In honor of Plastic Free July, we wanted to highlight and provide a few simple and easy changes you can make in your everyday life to reduce plastic use. To help you better understand why there is a month dedicated to eliminating single-use plastic, these are some quick statistics of the negative impact plastic has on the environment. In honor of Plastic Free July, we wanted to highlight and provide a few simple and easy changes you can make in your everyday life to reduce plastic use. To help you better understand why there is a month dedicated to eliminating single-use plastic, these are some quick statistics of the negative impact plastic has on the environment.
According to National Geographic, nearly 1,000,000 plastic bottles are sold every minute around the world while 100 trillion plastic bags are used worldwide every year. Given the statistic that more than 40% of plastic that is produced is used only once and thrown away, we can conclude most of these plastics end up in landfills or in nature. It is important to note that because plastic is not biodegradable, they do not disappear from Earth after a certain amount of time. Actually, plastic gets broken down into smaller pieces that end up in our drinking water and food supply (more bad news: this process may take forever depending on the kind of plastic). If you ever had worries about drinking water from an overheated plastic bottle because of the chemicals that may have leaked from the plastic, imagine the short and long term effects of accumulated plastic in nature and our human bodies.
Hopefully now that you have a better idea as to how harmful plastic is for the environment, we can jump into why Plastic Free July was established. Inspired by the mission to “build a global movement that dramatically reduces plastic use and improves recycling,” The Plastic Free Foundation started Plastic Free July in 2011 and has since won awards for its efforts and results. According to their 2019 annual report, 250 million people had participated in the campaign which resulted in the reduction of approximately 825 million kg of plastic that would have been used. The campaign encourages people to avoid using at least one single-use plastic item as a baby step to leading a plastic-free lifestyle.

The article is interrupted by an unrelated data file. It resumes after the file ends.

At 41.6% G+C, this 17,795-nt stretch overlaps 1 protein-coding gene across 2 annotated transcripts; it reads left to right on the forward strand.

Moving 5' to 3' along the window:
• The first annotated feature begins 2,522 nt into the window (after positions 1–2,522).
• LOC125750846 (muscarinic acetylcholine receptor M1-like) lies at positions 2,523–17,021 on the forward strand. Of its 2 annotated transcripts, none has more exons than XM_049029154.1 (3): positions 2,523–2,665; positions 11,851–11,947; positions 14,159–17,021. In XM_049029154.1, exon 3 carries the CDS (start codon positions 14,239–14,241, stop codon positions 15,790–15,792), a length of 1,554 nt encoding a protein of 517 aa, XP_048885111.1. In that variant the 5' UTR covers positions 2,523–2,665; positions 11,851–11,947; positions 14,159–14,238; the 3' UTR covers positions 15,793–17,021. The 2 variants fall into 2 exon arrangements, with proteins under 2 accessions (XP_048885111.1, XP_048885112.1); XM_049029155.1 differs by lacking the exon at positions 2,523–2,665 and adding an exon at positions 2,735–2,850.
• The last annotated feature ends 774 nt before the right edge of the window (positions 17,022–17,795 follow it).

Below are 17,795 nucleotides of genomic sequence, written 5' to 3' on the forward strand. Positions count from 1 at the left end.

Below are 5 ways you can participate in Plastic Free July:
1. Switch out plastic bags for reusable bags
The next time you are out on a grocery run, bring along a backpack, canvas bag, or even a purse (depending on how much you need to buy). Not only are you helping to save the planet, you will also be saving money since many areas of the world are now charging customers for using plastic bags. With supermarkets and stores almost always selling reusable totes, think of it as a long term investment that benefits the environment. Click here to read a in-depth breakdown of how plastic bags are harmful.
2. Do not use single-use plastic straws
While the best solution would be to not use straws at all, we understand that there may be circumstances where the use of straws is unavoidable, especially for those with disabilities. Nowadays, there are many eco-friendly alternatives that include compostable paper straws and reusable metal straws. Although these straws may not be the perfect, all-in-one solution since they may be disposed of incorrectly or cause bodily harm, they do produce a smaller carbon footprint during the production process which is a win for the environment.
3. Use a reusable water bottle, thermos, or mug
This option is probably the most popular. Besides having another surface that you can fill with stickers as a form of self expression, reusable water bottles are great for drinks on the go, especially if they are made with materials that keep your drink at the optimal temperature. This also means you do not have to worry about the chemical from plastic that may leak into your water. Fun fact: Some coffee shops will offer you a discount if you bring your own cup/thermos/mug.
4. Switch out daily contacts for monthly contacts
For those wearing contacts, whether prescription or colored lenses, the daily option is often the popular choice given that you do not need to worry about cleaning the lenses for multiple uses. When these contacts are disposed of, they are oftentimes flushed down the drain or thrown in the garbage. Because many countries do not have a set disposal protocol, much less a recycling program dedicated to contacts lenses like the UK, the plastic in the packaging and contacts themselves are contaminating our water supply or accumulating in landfills. Although wearing glasses would be the best solution, opting for extended wear contacts is another option that reduces plastic consumption.
5. Use reusable non-plastic food storage containers
When packing food from home, stop worrying about whether you successfully sealed the sandwich bag and instead opt to use a microwave-safe food storage container that will allow you to reheat your food as needed. To take this practice to the next level, when you go out to eat and are not able to finish everything, pack the leftovers in your own food container.
Although this is not a comprehensive list of solutions, we want to help kickstart a conversation about the harm of single-use plastic and how we can reduce our plastic consumption. If you are looking for more ways to reduce plastic use in your everyday life, check out this blog post. Like with any movement or campaign, we hope that these changes to lead a plastic free lifestyle lasts for longer than the month of July. We all play a part in keeping the Earth clean and habitable, so let us do all we can for this planet we call home.